My Projects at a Glance

Whenever you first decide to start coding without formal education, the first thing most people tend to suggest is that you create something. Naturally, the first things that come to mind are…

What do I make?

What can I create?

Where do I start?

And believe me, that’s where I started too. At first, it took a while to figure out what I like, wanted, and what my skills would allow me to create. No doubt, when searching for ideas, a whole world of technical jargon and colloquialisms make it difficult to pick out what is necessary to bring your ideas to life. But that’s where you just have to buckle down and accept that a career in the ever-evolving tech industry is going to be consistently filled with new jargon that will have to be parsed.

The first step to any project is figuring out what to make, and this is where online resources that provide projects for beginners to try out are indispensable.

Let it be known that there is no shame in being told what to make when you first start out. In fact, doing so will quickly allow you to assess your competencies, and address any areas you need to focus on, while also pushing you to go further and learn on your own. In Part 1 of my web-development journey series, I mentioned that I was currently using The Odin Project as my main source of learning material.

The Odin Project(s)

Google Search Page

In this project the goal was to use the current knowledge of HTML and CSS to create the primary landing page when trying to search up some information on google.

At first glance, the idea is simple, and the implementation therefore should also be simple. However, as the first project I’ve ever tackled, it was the first time I had complete creative freedom on how to use the tools necessary to complete the job. As it would happen, it was also my first delve into the finicky world of CSS positioning and displays. At the time I definitely understood why a lot of people hated using CSS. The lack of control, how things auto-positioned, and had their own inheritance was definitely a problem. However, with the help of Chrome Developer Tools and the built-in editor, the project was completed.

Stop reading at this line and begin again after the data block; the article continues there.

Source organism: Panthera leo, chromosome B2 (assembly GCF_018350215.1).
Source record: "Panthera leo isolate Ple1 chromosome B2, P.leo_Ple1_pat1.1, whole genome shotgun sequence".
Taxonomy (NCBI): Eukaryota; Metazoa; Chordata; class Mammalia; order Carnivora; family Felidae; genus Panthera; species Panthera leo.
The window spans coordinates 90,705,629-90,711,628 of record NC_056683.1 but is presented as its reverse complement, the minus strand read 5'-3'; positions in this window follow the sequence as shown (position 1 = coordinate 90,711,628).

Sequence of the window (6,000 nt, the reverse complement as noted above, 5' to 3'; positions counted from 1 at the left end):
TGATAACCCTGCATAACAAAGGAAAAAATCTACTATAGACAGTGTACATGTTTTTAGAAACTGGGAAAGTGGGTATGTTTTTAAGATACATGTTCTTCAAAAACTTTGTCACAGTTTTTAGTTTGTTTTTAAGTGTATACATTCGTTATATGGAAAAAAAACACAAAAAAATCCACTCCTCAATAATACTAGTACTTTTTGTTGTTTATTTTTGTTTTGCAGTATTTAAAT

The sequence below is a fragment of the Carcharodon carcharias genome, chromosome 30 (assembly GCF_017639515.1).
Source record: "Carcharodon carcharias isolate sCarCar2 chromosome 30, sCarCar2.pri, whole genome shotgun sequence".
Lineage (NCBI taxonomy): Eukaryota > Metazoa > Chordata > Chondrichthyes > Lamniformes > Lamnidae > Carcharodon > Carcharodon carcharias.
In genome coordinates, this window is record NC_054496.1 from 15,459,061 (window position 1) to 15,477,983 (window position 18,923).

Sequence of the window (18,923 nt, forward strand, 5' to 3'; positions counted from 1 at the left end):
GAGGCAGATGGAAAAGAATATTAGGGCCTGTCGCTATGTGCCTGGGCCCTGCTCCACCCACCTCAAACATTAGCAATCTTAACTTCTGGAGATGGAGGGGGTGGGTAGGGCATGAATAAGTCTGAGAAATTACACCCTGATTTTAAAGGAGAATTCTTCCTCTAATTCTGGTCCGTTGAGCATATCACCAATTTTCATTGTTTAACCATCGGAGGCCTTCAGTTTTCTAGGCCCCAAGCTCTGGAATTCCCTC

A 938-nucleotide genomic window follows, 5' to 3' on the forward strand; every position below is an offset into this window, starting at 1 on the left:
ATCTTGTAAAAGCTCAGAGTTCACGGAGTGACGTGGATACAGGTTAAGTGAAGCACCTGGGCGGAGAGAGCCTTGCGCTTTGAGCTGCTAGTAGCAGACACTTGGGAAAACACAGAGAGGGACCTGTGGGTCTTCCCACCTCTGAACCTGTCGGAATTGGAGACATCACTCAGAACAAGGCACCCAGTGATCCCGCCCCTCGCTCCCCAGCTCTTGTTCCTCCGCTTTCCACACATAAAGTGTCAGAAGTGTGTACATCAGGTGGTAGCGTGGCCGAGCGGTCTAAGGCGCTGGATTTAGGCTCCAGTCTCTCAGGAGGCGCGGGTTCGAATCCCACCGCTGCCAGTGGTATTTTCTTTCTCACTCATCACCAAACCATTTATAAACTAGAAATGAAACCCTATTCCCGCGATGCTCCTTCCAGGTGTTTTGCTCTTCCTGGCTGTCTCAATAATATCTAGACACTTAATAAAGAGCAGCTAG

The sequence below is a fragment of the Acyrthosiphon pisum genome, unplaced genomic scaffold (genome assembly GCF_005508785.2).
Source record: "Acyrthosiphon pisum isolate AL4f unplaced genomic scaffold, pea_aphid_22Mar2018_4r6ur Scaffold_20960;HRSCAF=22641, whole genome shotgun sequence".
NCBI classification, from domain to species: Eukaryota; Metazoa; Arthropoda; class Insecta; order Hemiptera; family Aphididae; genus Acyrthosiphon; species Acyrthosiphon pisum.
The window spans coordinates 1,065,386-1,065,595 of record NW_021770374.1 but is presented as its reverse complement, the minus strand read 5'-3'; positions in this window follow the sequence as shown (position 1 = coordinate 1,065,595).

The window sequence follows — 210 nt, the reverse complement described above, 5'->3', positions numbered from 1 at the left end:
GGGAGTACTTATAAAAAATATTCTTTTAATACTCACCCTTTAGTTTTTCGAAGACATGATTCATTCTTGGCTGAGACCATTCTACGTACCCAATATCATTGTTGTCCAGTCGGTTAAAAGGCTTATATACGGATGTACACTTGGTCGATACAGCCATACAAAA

I learned a lot about CSS in particular, and how to properly leverage margins, and the display properties to create a navigation bar, and center elements vertically and horizontally. At the end of the day the familiarity with the HTML and CSS MDN references and how to use them was an indispensable learning outcome.

They are all here! — Rock, Paper, and even Scissors

While I’m not necessarily a stranger to rock-paper-scissors, at the time of this project I was definitely a stranger to user interaction outside of the typical prompt() and alert() functionality offered by the browser. From this project, ugly as it is, it was my first foray into dynamic website content. Naturally, the first step in understanding how to create dynamic content is understanding the DOM API, and how to use it.

Again using the blessed MDN references, I was able to link functional JavaScript logic to the page and add user interactivity through the use of the provided buttons. This project was definitely a simple undertaking, but one that was key to my widening my breadth of knowledge. My only regret is that at the time I was so focused on the functional aspects of the game, that I neglected to make it look presentable.